Why is Boris Johnson so broke?

·5 min read
Boris Johnson with the Vote Leave battlebus (PA Archive)
Boris Johnson with the Vote Leave battlebus (PA Archive)

Boris Johnson has never given the impression of a man in a comfortable financial situation. His former boss at the Daily Telegraph Max Hastings remembers when Johnson lost a bet on the 2010 election. Hastings chased up his winnings and eventually Johnson sent a letter saying “cheque enclosed”. There was no cheque. This is not the only time that Johnson has been parsimonious – interns at the Spectator say that he never paid them back for coffee rounds, he had to borrow £3.10 from Jennifer Arcuri to pay for drinks when they went on a date and guests at Chequers have said that before meals he proclaims: “Eat every scrap. I have to pay for this.”

He doesn’t even seem to want to pay for his own flat refurbishment. The Electoral Commission has launched a formal investigation into his home makeover, saying “an offence or offences may have occurred”. While we await the results of where the £88,000 came from for the works, the immediate fallout is that Johnson has alienated a significant portion of the population in rejecting what he called Thresa May’s “John Lewis nightmare”. Sarah Vine has added to the uproar by saying that he can’t be expected to live in a skip. Ahem. At the start of this week, the Cabinet Secretary Simon Case was grilled by MPs today about why the Prime Minister attempted to let Conservative donors to pay for an eco-friendly new look for Number 11 Downing Street. His former chief advisor, Dominic Cummings, in turbo bunny boiler mode, has said it was “unethical, possibly illegal”. A senior Tory has said that Johnson had to eventually take out a personal loan to cover the cost: “You have to be pretty wealthy to have £60,000 lying around. He has just emerged from an expensive divorce.” There’s also a debt for £535 on the county courts database for a defamation claim that he hasn’t repaid, although Downing Street has said the claim is totally without merit and an application will be made to strike it out. I asked Arcuri if they had discussed money during their dalliance and she replied: “I don’t think the public is ready to hear the truth about what’s going on with this man”.

As Prime Minister, Johnson earns £157,372 a year. That’s five times more than the average salary in the UK. His tastes are far from opulent – his idea of a lavish meal out is ordering extra doughballs at Pizza Express and when he was Mayor of London he wore a hoodie he called “Old Bluey” until it was unravelling. He pays no rent at Downing Street (only around £7,000 a year on running costs – a steal to live in central London). The register of interests reveals that he continues to receive royalties from his 11 books and income from property. So why is he so hard up?

Well, everything is relative. That salary is a pay cut – when he was on the backbenches, he earned £800,000 from newspaper columns, speeches, book royalties and TV. His prime ministerial career has come at a cost, literally, now that his extra income has dwindled to £10,500 from book royalties. He is ruing the day he dismissed his £250,000 Telegraph salary as “chicken feed”. There was supposed to be another book by now, about Shakespeare, which has been years in the making, but there has been no time for that (and therefore no money). Arcuri is also a Shakespeare expert.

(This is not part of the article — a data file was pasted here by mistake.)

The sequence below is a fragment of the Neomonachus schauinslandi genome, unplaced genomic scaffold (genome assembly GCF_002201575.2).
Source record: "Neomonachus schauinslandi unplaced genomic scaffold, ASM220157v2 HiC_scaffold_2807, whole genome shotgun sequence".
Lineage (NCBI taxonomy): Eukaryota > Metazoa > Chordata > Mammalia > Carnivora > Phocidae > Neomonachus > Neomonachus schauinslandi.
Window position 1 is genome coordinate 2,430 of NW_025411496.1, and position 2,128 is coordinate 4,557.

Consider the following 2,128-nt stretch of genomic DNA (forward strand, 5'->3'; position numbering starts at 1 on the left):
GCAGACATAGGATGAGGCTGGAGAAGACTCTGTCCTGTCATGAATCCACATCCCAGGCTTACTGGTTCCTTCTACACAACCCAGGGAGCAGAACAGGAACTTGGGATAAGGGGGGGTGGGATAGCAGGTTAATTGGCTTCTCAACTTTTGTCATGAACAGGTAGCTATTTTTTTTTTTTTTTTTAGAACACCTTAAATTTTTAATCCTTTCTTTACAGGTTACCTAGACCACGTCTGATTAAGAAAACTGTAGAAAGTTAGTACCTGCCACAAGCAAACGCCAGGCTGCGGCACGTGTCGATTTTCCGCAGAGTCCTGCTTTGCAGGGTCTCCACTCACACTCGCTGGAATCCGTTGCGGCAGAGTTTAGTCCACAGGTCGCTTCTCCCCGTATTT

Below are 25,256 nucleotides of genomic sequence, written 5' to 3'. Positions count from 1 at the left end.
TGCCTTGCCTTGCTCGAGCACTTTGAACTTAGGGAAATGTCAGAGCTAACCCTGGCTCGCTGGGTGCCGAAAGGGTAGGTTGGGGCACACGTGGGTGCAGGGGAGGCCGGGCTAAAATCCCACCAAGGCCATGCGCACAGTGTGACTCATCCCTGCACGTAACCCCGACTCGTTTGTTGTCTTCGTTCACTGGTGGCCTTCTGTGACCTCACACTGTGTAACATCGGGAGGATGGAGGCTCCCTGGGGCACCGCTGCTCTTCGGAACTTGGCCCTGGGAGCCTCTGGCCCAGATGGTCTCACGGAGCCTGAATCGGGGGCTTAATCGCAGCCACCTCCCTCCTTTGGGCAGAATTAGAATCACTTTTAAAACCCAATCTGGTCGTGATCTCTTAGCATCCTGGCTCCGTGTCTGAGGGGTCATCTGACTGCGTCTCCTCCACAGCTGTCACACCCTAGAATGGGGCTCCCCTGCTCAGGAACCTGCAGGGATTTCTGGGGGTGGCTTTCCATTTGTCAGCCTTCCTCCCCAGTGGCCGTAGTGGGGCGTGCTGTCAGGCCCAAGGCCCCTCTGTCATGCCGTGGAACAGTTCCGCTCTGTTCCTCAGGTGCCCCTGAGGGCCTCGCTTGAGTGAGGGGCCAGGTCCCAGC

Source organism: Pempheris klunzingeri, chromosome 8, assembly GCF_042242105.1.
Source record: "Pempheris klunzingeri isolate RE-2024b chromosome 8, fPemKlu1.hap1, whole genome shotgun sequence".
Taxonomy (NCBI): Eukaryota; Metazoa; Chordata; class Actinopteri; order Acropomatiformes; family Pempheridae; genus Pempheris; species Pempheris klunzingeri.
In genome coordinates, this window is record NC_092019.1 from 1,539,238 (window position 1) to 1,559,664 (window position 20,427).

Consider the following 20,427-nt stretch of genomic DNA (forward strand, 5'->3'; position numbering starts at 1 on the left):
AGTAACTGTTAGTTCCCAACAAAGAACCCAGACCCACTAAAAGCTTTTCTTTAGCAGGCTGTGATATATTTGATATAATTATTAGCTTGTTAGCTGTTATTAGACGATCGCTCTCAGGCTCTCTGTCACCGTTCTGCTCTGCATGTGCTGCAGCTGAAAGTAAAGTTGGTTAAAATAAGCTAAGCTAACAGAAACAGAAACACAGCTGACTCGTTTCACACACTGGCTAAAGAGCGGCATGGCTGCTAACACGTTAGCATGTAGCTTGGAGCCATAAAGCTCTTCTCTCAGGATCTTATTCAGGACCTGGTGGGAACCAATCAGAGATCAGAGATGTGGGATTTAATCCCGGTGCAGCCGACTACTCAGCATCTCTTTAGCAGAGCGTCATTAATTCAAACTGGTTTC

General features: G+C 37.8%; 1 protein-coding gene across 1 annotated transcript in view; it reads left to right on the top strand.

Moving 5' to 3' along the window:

Then there are his outgoings; paying for his children and his 2018 divorce from QC Marina Wheeler. The settlement with Wheeler is estimated to be around £2 million. Johnson and Wheeler have four children who went to private schools, and the youngest is still at university. And there’s his 12-year-old daughter with art advisor Helen Macintyre – that’s the thing about affairs, if you aren’t careful about contraception they can end up being expensive. Symonds has a £1.3 million house in Camberwell but they can’t rent it out as she still goes there, when Johnson needs a break from their crying baby (they can’t afford a nanny).

Unlike the Chancellor, Johnson does not have a millionaire wife to support him. Symonds has only just started working again, for the animal charity The Aspinall Foundation (although she has paid for some of their holidays). Long-term, Johnson will be able to make money from the speaking circuit but that’s no use now when he has a baby and a flat to pay for, as well as a wedding on the horizon.

Then there’s the matter of tax, always a hot topic for politician. In the year after he resigned as foreign secretary until he became PM, he was a prolific public speaker. In the space of just over 12 months, from July 2019, he boosted his income by £797,262.68 — putting him firmly inside the 45 per cent tax bracket for most of his extra-parliamentary earnings. His salary as PM barely touches the sides of that.

Johnson has always thought about money. He was on a scholarship at Eton and as the eldest of four he took responsibility when his family had financial difficulties. The words of his political pin-up Winston Churchill are at the forefront of his mind - Churchill teetered on the edge of bankruptcy, writing to his brother: “The only thing that worries me in life is money”. It’s perhaps the one thing that Johnson is reluctant to have in common with the former Prime Minister.

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